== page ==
Therefore the FA Regulatory Commission decides on 12 January 2021 to impose a 9 month period of ineligibility on the minor Athlete starting on the date of the provisional suspension, i.e. on 7 August 2020.

World Athletics 2019 WA vs Nicholas Kiptoo Kosgei

12 Feb 2021

In June 2020 the Athletics Integrity Unit (AIU) of World Athletics has reported 2 anti-doping rule violations against the Kenyan Athlete Nicholas Kiptoo Kosgei after his samples, provided in December 2019 and in February 2020, tested positive for the prohibited substance Prednisone.

After notification the Athlete gave a prompt admission, waived his right for a hearing, accepted a provisional suspension and the sanction proposed by the AIU.

The Athlete explained that he had used prescribed Prednisone tablets as treatment for his medical condition and also self medicated Prednisone in February 2020. The Athlete acknowledged that he didn't mention to his doctor that he was an athlete, failed to check his medication before using, nor made an application for a TUE.

The AIU finds that the two reported anti-doping rule violation are considered as one single violation. The AIU accepts that the violation was not intentional and that the Athlete established ground for No Significant Fault or Negligence.

The AIU holds that the Athlete bears a low middle degree level of Fault considering that he is a relative young elite level athlete, not very experienced in anti-doping with lack of anti-doping education.

Therefore the AIU decides on 12 February 2021 to impose a 16 month period of ineligibility on the Athlete starting on the date of the second sample collection, i.e. on 2 February 2020.

World Athletics 2019 WA vs Artur Karamyan & Dmitry Shlyakhtin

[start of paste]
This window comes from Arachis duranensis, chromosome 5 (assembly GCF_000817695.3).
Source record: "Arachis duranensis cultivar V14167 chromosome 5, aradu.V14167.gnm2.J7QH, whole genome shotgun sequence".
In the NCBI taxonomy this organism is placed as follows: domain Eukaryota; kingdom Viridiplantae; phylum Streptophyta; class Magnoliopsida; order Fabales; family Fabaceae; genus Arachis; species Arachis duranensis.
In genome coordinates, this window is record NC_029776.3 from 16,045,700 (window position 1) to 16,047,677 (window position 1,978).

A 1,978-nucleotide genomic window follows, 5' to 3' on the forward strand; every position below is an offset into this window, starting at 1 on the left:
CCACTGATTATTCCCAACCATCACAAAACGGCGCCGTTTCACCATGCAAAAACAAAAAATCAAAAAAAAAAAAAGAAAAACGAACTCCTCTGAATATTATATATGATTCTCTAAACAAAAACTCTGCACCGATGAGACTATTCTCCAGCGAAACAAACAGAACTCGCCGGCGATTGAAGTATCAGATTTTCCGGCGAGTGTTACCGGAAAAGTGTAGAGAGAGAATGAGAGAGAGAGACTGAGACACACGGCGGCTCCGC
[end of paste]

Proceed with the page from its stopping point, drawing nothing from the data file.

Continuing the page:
8 Feb 2021
  • Mr Artur Karamyan is an Executive Board Member from the Russian Athletics Federation (RusAF)
  • Mr Dmitry Shlyaktin is the President of RusAF

In August 2018 the Athletics Integrity Unit (AIU) of the IAAF (now: World Athletics) has reported an anti-doping rule violation of Tampering against the high jumper Danil Lysenko after the AIU had opened an investigation against the Athlete regarding his Whereabouts Failures. 

With the assistance of the Russian Anti-Doping Agency (RUSADA) the AIU discovered that the Athlete had forged medical documents to the AIU. The AIU also concluded that RusAF officials had been involved in the provision of false explanations and forged documents to the AIU in order to explain whereabouts failures by the Athlete.  

As a result in November 2019 the AIU issued charges against Mr Artum Karamyan, Dmitry Shlyakhtin, RusAF and several other RusAF officials for committing multiple anti-doping rule violations: 

  • Tampering or Attempted Tampering
  • Complicity
  • Refusal or failure to report an Anti-Doping Rule Violation
  • Refusal or failure to cooperate with investigations.

After notification a provisional suspension was ordered. Mr Karamyan and Shlyakhtin filed a statement in their defence and they were heard for the World Athletics Disciplinary Tribunal. 

The AIU contended that both sports offials were involved in the conspiracy to fabricate expanations and documents for the Whereabouts Failures of the Athlete Danil Lysenko. Also they concerted and co-ordinated attempts by RusAF officials to obstruct the AIU’s efforts to investigate the matter. Both sports offials denied the charges and their involvement in the alleged scheme. 

The Panel concludes that there is overwhelming evidence of Mr Karamyan’s involvement in the fraudulent scheme. The Panel also finds that:

  • he failed to co-operate with the AIU’s investigation;
  • he deleted documents from his computer to prevent them being accessed;
  • he lied to the AIU in claiming he had not been involved in the conspiracy.

Considering the evidence against Mr. Shlyakhtin the Panel concludes that the charges are proved regarding Tampering and Complicity. The Panel establish that he lied to the AIU about his own involvement and failed to co-operate with the AIU investigation. 

Therefore on 8 February 2021 the World Athletics Disciplinary Tribunal decides that: 

  • Mr Karamyan and Mr Shlyakhtin were party to a conspiracy to provide false documents and evidence and in particular:
  1. was guilty of Tampering within ADR 2.5
  2. was guilty of Complicity within ADR 2,9